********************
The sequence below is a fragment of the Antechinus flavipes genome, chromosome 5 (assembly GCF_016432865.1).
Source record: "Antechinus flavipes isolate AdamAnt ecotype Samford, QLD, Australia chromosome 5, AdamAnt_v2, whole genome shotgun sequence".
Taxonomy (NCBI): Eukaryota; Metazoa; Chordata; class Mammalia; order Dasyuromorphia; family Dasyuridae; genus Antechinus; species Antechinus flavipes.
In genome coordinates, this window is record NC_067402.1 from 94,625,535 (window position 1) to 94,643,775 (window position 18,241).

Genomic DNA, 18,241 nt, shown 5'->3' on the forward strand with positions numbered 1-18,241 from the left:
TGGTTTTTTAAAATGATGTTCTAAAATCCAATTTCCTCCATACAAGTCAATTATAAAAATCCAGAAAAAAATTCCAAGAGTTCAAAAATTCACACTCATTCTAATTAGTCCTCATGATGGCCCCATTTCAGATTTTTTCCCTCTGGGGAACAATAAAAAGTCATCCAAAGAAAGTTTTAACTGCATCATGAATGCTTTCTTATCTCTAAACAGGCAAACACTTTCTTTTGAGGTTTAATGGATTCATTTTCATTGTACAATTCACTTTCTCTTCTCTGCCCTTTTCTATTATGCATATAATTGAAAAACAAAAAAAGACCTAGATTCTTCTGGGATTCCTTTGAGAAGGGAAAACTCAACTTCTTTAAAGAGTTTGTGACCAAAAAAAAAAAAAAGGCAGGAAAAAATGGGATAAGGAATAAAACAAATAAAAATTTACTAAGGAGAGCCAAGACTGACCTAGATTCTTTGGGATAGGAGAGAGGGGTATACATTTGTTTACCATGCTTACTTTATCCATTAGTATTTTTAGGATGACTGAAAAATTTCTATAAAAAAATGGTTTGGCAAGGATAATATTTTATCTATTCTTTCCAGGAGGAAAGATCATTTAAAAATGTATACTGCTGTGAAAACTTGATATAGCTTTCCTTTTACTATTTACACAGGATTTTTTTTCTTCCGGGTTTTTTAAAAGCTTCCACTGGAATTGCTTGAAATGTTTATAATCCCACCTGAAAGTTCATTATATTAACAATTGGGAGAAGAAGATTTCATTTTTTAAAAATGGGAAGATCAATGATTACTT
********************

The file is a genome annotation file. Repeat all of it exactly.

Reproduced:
The sequence below is a fragment of the Antechinus flavipes genome, chromosome 5 (assembly GCF_016432865.1).
Source record: "Antechinus flavipes isolate AdamAnt ecotype Samford, QLD, Australia chromosome 5, AdamAnt_v2, whole genome shotgun sequence".
Taxonomy (NCBI): Eukaryota; Metazoa; Chordata; class Mammalia; order Dasyuromorphia; family Dasyuridae; genus Antechinus; species Antechinus flavipes.
In genome coordinates, this window is record NC_067402.1 from 94,625,535 (window position 1) to 94,643,775 (window position 18,241).

Genomic DNA, 18,241 nt, shown 5'->3' on the forward strand with positions numbered 1-18,241 from the left:
TGGTTTTTTAAAATGATGTTCTAAAATCCAATTTCCTCCATACAAGTCAATTATAAAAATCCAGAAAAAAATTCCAAGAGTTCAAAAATTCACACTCATTCTAATTAGTCCTCATGATGGCCCCATTTCAGATTTTTTCCCTCTGGGGAACAATAAAAAGTCATCCAAAGAAAGTTTTAACTGCATCATGAATGCTTTCTTATCTCTAAACAGGCAAACACTTTCTTTTGAGGTTTAATGGATTCATTTTCATTGTACAATTCACTTTCTCTTCTCTGCCCTTTTCTATTATGCATATAATTGAAAAACAAAAAAAGACCTAGATTCTTCTGGGATTCCTTTGAGAAGGGAAAACTCAACTTCTTTAAAGAGTTTGTGACCAAAAAAAAAAAAAAGGCAGGAAAAAATGGGATAAGGAATAAAACAAATAAAAATTTACTAAGGAGAGCCAAGACTGACCTAGATTCTTTGGGATAGGAGAGAGGGGTATACATTTGTTTACCATGCTTACTTTATCCATTAGTATTTTTAGGATGACTGAAAAATTTCTATAAAAAAATGGTTTGGCAAGGATAATATTTTATCTATTCTTTCCAGGAGGAAAGATCATTTAAAAATGTATACTGCTGTGAAAACTTGATATAGCTTTCCTTTTACTATTTACACAGGATTTTTTTTCTTCCGGGTTTTTTAAAAGCTTCCACTGGAATTGCTTGAAATGTTTATAATCCCACCTGAAAGTTCATTATATTAACAATTGGGAGAAGAAGATTTCATTTTTTAAAAATGGGAAGATCAATGATTACTT